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Plate Tectonics

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Dynamic Earth . Plates & Boundaries. Volcanic Hazards of Yellowstone National Park. Yellowstone National Park is part of the largest active volcanic systems. Many of the geologic features at Yellowstone are connected with the fact that the park lies on a 'hot spot’. The volcanic activity of Yellowstone's past was from caldera eruptions, which are giant explosions with violence, noise and enormous destruction.

This diagram shows the 'track' of the Yellowstone 'hot spot' Source: PowerPoint Presentation, Lori Snyder, Department of Geology, University of Wisconsin- Eau Claire Volcanic History and Recent Seismic Activity in the Yellowstone region The diagram above shows how active this region is and where the previous caldera volcanoes were located. The first eruption, the Huckleberry Ridge eruption is said to have erupted 2.1 million years ago and the debris from that volcano reached as far as the Iowa and central Texas. At Golden Gate, above, deposits from the Huckleberry Ridge eruption can be observed.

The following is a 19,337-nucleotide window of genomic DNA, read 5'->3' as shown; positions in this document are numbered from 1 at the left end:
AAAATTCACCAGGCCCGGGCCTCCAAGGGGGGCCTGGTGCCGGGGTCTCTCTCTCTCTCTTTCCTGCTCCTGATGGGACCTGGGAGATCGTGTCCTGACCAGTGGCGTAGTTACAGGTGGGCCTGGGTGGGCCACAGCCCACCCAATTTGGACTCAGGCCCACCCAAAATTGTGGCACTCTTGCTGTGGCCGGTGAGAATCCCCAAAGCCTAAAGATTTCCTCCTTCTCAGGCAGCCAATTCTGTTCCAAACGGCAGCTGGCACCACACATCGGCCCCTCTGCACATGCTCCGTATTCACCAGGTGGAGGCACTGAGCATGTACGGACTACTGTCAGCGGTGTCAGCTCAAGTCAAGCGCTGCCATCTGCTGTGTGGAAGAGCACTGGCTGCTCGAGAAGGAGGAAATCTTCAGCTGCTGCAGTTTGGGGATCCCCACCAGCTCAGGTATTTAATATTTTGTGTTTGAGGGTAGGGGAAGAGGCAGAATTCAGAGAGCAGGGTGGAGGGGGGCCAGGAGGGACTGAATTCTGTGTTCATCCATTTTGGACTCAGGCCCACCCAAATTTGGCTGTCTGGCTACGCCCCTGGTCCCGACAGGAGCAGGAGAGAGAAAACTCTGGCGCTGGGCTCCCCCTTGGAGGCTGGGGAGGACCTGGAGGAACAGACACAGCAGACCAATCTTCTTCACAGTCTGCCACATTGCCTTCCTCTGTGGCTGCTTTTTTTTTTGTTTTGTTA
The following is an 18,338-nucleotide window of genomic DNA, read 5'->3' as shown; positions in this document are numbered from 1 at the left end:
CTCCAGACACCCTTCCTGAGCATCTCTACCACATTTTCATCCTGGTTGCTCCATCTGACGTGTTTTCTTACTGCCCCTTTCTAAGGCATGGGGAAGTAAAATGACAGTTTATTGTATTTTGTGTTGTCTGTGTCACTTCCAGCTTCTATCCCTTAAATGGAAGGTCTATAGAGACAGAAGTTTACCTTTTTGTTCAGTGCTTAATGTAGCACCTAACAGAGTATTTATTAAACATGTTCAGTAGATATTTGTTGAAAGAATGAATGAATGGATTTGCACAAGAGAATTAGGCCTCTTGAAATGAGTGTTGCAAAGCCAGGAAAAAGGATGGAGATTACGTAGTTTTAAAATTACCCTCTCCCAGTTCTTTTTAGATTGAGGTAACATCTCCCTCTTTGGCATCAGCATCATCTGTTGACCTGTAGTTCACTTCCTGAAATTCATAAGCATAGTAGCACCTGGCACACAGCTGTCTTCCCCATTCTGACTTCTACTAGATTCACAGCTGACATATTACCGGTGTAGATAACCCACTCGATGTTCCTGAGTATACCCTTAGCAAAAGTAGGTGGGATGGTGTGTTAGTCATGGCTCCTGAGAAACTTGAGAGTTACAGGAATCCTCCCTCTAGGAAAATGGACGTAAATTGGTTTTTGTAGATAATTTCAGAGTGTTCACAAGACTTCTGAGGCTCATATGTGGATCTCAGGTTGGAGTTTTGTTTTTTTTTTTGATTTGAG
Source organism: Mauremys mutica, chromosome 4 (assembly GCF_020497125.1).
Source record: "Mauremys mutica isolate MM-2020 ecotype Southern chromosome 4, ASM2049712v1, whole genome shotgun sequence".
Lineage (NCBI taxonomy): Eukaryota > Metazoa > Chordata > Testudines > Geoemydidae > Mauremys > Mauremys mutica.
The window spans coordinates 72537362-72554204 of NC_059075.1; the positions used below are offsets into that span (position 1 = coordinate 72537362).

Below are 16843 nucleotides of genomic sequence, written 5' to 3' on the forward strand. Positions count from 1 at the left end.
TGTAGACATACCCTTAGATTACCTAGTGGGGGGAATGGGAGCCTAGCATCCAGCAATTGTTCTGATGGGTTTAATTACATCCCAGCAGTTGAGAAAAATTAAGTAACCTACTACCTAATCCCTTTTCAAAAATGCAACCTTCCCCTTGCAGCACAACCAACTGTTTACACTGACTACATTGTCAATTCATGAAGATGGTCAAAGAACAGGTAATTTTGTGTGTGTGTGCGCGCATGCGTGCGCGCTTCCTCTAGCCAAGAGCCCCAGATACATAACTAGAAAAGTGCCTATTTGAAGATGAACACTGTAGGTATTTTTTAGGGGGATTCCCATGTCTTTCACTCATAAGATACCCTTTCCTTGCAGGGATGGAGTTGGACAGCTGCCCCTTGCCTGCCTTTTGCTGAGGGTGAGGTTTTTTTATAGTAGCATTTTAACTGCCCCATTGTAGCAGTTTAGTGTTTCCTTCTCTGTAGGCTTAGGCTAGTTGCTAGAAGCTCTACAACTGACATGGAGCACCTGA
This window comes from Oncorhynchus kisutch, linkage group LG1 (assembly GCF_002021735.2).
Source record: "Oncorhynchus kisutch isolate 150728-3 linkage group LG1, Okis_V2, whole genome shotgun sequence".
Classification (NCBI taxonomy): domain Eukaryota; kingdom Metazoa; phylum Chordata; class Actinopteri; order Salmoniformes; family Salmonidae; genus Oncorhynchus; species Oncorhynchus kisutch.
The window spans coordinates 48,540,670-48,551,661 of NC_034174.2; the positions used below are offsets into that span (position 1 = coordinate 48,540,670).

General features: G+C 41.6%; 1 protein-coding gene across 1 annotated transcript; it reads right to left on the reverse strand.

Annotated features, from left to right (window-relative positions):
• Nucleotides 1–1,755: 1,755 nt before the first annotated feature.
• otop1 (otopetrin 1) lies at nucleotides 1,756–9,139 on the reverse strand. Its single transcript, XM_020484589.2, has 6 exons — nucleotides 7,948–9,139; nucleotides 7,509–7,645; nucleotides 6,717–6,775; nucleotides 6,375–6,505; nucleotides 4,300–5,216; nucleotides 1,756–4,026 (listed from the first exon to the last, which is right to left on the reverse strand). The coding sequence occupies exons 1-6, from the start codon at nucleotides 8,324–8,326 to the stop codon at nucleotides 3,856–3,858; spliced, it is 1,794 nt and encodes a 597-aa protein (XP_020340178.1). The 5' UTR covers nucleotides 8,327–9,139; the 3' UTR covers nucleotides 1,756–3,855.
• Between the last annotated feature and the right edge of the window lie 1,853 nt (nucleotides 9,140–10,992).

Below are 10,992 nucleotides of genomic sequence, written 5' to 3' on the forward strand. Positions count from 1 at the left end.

Lava Creek Tuff is exposed on the scarp. Hawaiian Volcanoes. Plate Tectonics | Pacific Northwest Seismic Network. Plate tectonics describes the motions of the 15 to 20 large rigid and brittle tectonic plates into which the Earth's outermost layer (called the "lithosphere") is broken. It does a good job at explaining the distribution of most of Earth's earthquakes, mountains and other geological features, and a particularly good job at explaining features on the ocean floor. However, it is challenged to explain the details of the older rocks on the continents, and the occurrence of deformation an earthquakes off of plate boundaries. Beyond merely describing current plate motions, Plate Tectonics provides an overarching framework that connects many elements of Earth science. Plate tectonics is a relatively young scientific theory that needed the advancement of observational and computing technology in the 1950s and 1960s to become fully elaborated.